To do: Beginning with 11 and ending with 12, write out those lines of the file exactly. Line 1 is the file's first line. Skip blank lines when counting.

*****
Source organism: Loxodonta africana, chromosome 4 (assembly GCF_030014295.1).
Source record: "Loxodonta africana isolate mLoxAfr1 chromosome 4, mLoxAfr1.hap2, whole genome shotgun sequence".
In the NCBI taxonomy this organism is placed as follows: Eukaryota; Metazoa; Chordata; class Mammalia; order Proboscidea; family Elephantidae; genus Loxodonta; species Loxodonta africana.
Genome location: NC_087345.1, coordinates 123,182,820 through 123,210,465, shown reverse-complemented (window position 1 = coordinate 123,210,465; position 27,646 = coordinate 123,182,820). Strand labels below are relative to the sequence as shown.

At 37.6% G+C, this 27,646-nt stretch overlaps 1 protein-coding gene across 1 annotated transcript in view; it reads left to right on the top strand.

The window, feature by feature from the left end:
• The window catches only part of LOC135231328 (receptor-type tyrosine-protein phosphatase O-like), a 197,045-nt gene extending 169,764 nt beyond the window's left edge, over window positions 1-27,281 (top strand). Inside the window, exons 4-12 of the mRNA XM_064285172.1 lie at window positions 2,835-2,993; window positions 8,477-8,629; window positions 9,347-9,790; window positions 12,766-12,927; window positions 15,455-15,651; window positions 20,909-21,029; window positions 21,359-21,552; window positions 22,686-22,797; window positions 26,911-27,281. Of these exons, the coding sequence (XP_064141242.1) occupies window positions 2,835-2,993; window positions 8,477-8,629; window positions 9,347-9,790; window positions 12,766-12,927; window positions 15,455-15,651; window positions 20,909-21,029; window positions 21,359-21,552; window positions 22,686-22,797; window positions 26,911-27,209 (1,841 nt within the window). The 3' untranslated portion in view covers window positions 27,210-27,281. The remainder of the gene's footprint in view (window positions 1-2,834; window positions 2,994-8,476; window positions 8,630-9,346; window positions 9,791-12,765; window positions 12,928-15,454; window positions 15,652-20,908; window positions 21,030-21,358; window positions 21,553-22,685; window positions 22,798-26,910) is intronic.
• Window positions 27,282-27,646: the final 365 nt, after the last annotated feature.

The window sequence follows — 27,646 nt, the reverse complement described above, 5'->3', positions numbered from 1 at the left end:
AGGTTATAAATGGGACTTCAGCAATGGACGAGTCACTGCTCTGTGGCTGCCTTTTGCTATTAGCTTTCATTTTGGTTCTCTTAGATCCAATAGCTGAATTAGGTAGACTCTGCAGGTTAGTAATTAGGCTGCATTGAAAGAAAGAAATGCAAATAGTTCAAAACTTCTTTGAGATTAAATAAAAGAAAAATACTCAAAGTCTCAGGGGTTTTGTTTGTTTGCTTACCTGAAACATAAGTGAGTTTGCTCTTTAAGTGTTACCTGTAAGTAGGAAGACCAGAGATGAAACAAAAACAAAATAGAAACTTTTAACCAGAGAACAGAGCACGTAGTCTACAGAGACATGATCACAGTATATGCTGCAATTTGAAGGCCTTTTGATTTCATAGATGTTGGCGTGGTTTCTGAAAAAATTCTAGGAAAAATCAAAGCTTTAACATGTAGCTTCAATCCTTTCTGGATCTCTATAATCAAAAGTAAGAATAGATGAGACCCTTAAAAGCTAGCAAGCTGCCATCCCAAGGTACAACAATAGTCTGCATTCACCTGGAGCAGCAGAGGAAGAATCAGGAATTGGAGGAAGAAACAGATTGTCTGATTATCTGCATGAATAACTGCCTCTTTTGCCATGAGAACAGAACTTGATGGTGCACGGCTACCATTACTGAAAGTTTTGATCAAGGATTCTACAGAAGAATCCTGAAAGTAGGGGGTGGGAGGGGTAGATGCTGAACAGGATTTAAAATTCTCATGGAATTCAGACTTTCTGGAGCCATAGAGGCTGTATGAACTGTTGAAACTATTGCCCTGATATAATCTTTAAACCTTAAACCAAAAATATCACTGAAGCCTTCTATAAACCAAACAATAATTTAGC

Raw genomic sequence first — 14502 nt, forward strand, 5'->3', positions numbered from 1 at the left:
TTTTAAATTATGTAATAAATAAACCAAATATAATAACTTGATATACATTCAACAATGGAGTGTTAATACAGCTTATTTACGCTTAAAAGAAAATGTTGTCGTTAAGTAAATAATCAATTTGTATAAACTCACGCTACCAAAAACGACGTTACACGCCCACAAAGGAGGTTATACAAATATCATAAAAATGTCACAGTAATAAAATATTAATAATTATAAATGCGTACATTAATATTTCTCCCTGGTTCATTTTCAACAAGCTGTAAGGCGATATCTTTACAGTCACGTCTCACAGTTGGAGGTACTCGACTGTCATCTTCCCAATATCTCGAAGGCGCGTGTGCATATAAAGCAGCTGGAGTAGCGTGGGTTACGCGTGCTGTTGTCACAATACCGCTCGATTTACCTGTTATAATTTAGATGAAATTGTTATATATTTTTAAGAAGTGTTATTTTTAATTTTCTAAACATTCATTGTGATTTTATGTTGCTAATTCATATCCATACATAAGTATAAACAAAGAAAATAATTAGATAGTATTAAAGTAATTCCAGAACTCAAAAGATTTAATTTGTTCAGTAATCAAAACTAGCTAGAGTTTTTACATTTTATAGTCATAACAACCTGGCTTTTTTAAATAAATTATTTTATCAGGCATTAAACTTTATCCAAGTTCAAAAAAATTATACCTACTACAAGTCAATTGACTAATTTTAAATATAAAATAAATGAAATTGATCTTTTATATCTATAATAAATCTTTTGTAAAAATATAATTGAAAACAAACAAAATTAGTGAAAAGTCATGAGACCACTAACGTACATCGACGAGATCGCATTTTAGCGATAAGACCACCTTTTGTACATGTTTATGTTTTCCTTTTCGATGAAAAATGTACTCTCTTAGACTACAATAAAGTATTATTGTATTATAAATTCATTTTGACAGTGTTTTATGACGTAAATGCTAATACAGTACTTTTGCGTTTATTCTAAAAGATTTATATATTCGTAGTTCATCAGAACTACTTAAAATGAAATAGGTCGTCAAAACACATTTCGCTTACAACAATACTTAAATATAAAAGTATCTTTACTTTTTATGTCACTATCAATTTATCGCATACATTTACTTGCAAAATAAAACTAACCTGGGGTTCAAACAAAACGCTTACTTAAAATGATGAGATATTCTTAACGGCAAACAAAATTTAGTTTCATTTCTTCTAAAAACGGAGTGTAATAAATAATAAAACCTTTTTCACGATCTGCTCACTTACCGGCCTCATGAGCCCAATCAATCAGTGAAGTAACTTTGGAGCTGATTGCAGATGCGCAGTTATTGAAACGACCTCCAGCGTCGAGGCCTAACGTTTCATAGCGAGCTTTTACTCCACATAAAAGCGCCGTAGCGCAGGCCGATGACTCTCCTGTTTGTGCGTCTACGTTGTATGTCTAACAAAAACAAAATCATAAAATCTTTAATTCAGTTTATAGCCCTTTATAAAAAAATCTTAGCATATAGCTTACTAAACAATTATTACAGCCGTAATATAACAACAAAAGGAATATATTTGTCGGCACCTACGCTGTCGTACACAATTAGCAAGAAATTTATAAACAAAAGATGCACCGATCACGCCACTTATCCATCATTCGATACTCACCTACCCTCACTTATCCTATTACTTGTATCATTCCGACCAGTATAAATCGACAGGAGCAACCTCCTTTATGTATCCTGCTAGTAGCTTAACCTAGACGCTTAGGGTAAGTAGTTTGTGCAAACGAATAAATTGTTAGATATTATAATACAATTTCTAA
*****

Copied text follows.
Raw genomic sequence first — 14502 nt, forward strand, 5'->3', positions numbered from 1 at the left:
TTTTAAATTATGTAATAAATAAACCAAATATAATAACTTGATATACATTCAACAATGGAGTGTTAATACAGCTTATTTACGCTTAAAAGAAAATGTTGTCGTTAAGTAAATAATCAATTTGTATAAACTCACGCTACCAAAAACGACGTTACACGCCCACAAAGGAGGTTATACAAATATCATAAAAATGTCACAGTAATAAAATATTAATAATTATAAATGCGTACATTAATATTTCTCCCTGGTTCATTTTCAACAAGCTGTAAGGCGATATCTTTACAGTCACGTCTCACAGTTGGAGGTACTCGACTGTCATCTTCCCAATATCTCGAAGGCGCGTGTGCATATAAAGCAGCTGGAGTAGCGTGGGTTACGCGTGCTGTTGTCACAATACCGCTCGATTTACCTGTTATAATTTAGATGAAATTGTTATATATTTTTAAGAAGTGTTATTTTTAATTTTCTAAACATTCATTGTGATTTTATGTTGCTAATTCATATCCATACATAAGTATAAACAAAGAAAATAATTAGATAGTATTAAAGTAATTCCAGAACTCAAAAGATTTAATTTGTTCAGTAATCAAAACTAGCTAGAGTTTTTACATTTTATAGTCATAACAACCTGGCTTTTTTAAATAAATTATTTTATCAGGCATTAAACTTTATCCAAGTTCAAAAAAATTATACCTACTACAAGTCAATTGACTAATTTTAAATATAAAATAAATGAAATTGATCTTTTATATCTATAATAAATCTTTTGTAAAAATATAATTGAAAACAAACAAAATTAGTGAAAAGTCATGAGACCACTAACGTACATCGACGAGATCGCATTTTAGCGATAAGACCACCTTTTGTACATGTTTATGTTTTCCTTTTCGATGAAAAATGTACTCTCTTAGACTACAATAAAGTATTATTGTATTATAAATTCATTTTGACAGTGTTTTATGACGTAAATGCTAATACAGTACTTTTGCGTTTATTCTAAAAGATTTATATATTCGTAGTTCATCAGAACTACTTAAAATGAAATAGGTCGTCAAAACACATTTCGCTTACAACAATACTTAAATATAAAAGTATCTTTACTTTTTATGTCACTATCAATTTATCGCATACATTTACTTGCAAAATAAAACTAACCTGGGGTTCAAACAAAACGCTTACTTAAAATGATGAGATATTCTTAACGGCAAACAAAATTTAGTTTCATTTCTTCTAAAAACGGAGTGTAATAAATAATAAAACCTTTTTCACGATCTGCTCACTTACCGGCCTCATGAGCCCAATCAATCAGTGAAGTAACTTTGGAGCTGATTGCAGATGCGCAGTTATTGAAACGACCTCCAGCGTCGAGGCCTAACGTTTCATAGCGAGCTTTTACTCCACATAAAAGCGCCGTAGCGCAGGCCGATGACTCTCCTGTTTGTGCGTCTACGTTGTATGTCTAACAAAAACAAAATCATAAAATCTTTAATTCAGTTTATAGCCCTTTATAAAAAAATCTTAGCATATAGCTTACTAAACAATTATTACAGCCGTAATATAACAACAAAAGGAATATATTTGTCGGCACCTACGCTGTCGTACACAATTAGCAAGAAATTTATAAACAAAAGATGCACCGATCACGCCACTTATCCATCATTCGATACTCACCTACCCTCACTTATCCTATTACTTGTATCATTCCGACCAGTATAAATCGACAGGAGCAACCTCCTTTATGTATCCTGCTAGTAGCTTAACCTAGACGCTTAGGGTAAGTAGTTTGTGCAAACGAATAAATTGTTAGATATTATAATACAATTTCTAA